Whether you have a large social media presence or not, you will be discussed and complained about on twitter. During a crisis, Twitter is the breeding ground of unchecked ‘facts’ and misrepresentation which spread like wildfire. Link Twitter to your press statement, allow Twitter users to read the real facts, even if they chose to ignore them. This also leaves your organisation in a much stronger position, in that it can say it has been in dialogue with all its stakeholders including those who vehemently oppose it.
A core part of your crisis plan should be your digital crisis communications plan. Just as the perfectly phrased (and legally cleared) press statement is ready to go for any well prepared company; a perfectly prepared stream of tweets should be poised in order to get the right message out into the blogosphere fast.
Finally, and most importantly, don’t score an own goal for the Twitter trolls. What can go wrong probably will go wrong. Give those haters a hashtag to use and use it they will, effortlessly turning a carefully constructed hashtag into a bashtag, as seen with the #myNYPD. Earlier this year ‘New York’s Finest’ attempted to generate some good publicity by asking the internet to tweet their experiences of their friendly local police department. What could possibly go wrong? Quite a lot as it turned out, Twitter was flooded with accounts of police brutality and the names of those shot dead by police.
Tom Curtin is the Chief Executive of Curtin and Co, a BCI Partner specialising in crisis communications and reputation management. You can view more blogs my Curtin and Co by visiting their website or by joining their Linked In group.
Monday, 18 August 2014
In terms of the debate within businesses there is a rather different attitude. Many public sector organisations have been told they are not allowed to talk about independence at all. Other organisations are keeping their head down, saying nothing publicly as they know they don’t want to be seen to belong to either camp, for fear the vote goes the wrong way and then there is a backlash against those who spoke out. For me it seems only the large companies such as Standard Life and Shell, that Scotland needs as much as they need Scotland, that have the luxury of making their feelings on independence clear.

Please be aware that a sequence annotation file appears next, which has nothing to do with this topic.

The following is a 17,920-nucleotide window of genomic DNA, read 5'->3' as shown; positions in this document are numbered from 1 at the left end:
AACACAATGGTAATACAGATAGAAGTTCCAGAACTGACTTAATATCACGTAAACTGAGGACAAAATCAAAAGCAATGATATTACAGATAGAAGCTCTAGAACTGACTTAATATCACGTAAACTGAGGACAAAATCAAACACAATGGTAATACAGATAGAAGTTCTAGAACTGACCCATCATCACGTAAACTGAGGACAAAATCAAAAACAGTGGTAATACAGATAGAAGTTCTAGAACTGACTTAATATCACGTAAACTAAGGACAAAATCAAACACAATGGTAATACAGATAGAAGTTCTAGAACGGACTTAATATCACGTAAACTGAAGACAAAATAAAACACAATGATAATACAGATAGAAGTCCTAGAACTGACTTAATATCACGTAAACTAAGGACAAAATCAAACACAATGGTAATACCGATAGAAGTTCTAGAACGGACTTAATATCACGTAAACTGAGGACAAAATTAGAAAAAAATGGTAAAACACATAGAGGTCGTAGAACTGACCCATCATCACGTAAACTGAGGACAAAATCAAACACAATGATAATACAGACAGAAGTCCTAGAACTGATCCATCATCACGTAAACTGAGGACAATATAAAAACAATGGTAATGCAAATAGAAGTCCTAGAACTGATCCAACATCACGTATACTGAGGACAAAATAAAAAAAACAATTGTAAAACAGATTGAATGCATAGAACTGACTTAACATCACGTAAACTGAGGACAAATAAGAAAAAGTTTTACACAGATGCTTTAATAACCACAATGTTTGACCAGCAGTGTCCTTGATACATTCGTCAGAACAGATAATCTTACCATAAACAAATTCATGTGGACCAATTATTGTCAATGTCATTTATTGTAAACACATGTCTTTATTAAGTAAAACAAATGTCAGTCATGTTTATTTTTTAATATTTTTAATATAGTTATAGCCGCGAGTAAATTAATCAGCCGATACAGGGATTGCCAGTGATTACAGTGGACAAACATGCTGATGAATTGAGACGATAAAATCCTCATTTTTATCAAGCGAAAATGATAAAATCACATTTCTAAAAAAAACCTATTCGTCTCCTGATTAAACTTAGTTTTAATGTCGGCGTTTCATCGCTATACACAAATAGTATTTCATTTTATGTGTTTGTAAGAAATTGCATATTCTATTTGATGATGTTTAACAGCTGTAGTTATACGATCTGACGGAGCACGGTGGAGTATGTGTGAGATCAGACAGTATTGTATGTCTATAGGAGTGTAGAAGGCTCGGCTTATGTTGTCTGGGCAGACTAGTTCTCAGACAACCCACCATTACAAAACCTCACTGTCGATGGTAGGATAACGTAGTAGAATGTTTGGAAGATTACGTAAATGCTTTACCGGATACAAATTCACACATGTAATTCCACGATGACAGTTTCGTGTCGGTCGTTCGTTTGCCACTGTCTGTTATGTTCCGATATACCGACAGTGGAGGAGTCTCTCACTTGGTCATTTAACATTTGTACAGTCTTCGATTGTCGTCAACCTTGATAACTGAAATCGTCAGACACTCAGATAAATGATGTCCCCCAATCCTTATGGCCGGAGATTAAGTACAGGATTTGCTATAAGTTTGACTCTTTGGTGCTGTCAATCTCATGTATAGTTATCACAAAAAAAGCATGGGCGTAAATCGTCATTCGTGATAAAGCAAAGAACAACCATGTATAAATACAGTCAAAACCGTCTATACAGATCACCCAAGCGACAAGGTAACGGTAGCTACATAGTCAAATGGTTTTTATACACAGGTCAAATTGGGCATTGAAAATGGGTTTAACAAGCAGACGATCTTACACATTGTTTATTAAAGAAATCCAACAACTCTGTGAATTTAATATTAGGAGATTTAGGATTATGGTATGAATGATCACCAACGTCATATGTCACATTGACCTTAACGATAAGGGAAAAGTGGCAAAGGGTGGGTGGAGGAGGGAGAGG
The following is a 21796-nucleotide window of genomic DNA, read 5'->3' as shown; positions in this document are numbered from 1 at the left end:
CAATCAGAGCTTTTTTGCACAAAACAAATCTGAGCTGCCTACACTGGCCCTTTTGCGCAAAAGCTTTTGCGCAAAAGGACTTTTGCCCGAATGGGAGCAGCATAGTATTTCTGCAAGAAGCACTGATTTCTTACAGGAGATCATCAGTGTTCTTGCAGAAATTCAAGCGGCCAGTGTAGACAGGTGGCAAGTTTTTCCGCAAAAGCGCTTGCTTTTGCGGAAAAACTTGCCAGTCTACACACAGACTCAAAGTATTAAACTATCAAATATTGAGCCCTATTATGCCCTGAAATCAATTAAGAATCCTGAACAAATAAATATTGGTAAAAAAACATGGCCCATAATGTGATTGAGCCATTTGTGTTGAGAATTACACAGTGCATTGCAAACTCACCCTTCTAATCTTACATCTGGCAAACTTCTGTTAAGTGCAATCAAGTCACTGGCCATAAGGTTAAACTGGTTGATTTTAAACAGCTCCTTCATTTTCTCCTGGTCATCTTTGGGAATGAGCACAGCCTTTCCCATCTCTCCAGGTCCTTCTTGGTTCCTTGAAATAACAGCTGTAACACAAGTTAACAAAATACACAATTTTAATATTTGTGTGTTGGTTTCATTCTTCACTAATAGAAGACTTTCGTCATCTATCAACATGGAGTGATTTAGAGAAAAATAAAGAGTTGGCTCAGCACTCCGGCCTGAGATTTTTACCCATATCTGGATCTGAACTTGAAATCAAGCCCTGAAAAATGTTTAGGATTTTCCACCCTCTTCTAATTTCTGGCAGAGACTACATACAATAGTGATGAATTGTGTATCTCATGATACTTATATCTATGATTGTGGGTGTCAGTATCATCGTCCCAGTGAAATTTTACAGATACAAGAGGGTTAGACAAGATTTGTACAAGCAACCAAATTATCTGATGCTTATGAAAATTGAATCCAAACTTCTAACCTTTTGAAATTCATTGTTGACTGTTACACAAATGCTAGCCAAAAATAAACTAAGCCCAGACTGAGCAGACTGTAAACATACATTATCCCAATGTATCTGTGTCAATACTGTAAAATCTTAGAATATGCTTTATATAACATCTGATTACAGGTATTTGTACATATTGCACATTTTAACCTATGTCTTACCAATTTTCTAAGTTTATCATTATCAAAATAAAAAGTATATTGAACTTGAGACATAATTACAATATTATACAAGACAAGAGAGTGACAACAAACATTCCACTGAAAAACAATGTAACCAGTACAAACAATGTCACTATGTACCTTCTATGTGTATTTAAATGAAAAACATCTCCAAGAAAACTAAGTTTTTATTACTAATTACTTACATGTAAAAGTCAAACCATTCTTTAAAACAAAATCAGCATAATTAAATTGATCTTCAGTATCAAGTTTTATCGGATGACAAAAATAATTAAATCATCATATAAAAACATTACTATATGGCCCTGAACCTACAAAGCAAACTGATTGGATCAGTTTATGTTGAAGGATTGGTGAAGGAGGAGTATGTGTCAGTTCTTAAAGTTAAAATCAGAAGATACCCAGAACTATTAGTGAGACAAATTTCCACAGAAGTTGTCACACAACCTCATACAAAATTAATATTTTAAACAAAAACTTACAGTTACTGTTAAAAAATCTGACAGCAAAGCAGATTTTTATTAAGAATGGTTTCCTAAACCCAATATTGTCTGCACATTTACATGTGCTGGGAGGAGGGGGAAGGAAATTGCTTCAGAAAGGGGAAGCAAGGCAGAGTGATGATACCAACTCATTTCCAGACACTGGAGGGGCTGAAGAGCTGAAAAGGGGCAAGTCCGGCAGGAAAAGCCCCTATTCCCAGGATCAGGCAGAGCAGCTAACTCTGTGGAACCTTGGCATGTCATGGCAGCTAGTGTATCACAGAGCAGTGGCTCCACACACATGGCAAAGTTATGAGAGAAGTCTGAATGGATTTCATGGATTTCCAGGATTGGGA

So what has Scottish independence got to do with business continuity?
According to many in the ‘No’ camp, independence will be a disaster for Scotland. They are even discussing invoking their business continuity plan if the vote goes wrong! But what about the rest of us? What should we do to prepare for the independence vote?
1. First of all this is a foreseeable event so we have time to prepare for it and do something now. The first thing I think that you should do is understand your organisation’s vulnerability to Scottish Independence. In examining this you need to look both upstream towards your suppliers and then downstream to your customers. By mapping both you can understand your exposure. In looking at your suppliers then you need to look to your Tier 2 and 3 suppliers to check their exposure.
2. In looking at your exposure you want to take into account a number of factors. Business hates uncertainty and the period up to the independence vote may prevent businesses in the rest of the world making orders to Scottish companies. At PlanB Consulting we have not had any enquiries from English companies for the last three months. If the vote is for independence there will be immense uncertainty for the following 18 months, as the details of a new Scotland are being sorted out. This may cause your suppliers and customers to behave differently and so you might want to identify the critical ones and then make contingency plans if they stop purchasing from you or supplying to you. This will be made much worse and complex if Scotland has to change its currency.
3. If you are a public sector organisation then independence could affect you in a number of ways. If you are a national organisation which operates across the UK, such as the Police, then there will be an immense amount of work in separating databases and separating the parts of the organisation. As an aside, it has been shown that criminals thrive on uncertainty and a fractured police force. For other public organisations there may be a new regulatory regime or different priorities. It will be the same for financial organisations and other regulated industries. There will be uncertainty until it is made clear if the regulatory regime the same as before or has it changed.
4. For business continuity managers, whose organisations span Scotland and the rest of the UK, then it might mean having to change to structures of their plans to take into account organisations having to restructure themselves. Having operational teams during a disaster in Edinburgh, reporting on an incident to a Tactical Team and Strategic Team in London, may no longer be appropriate.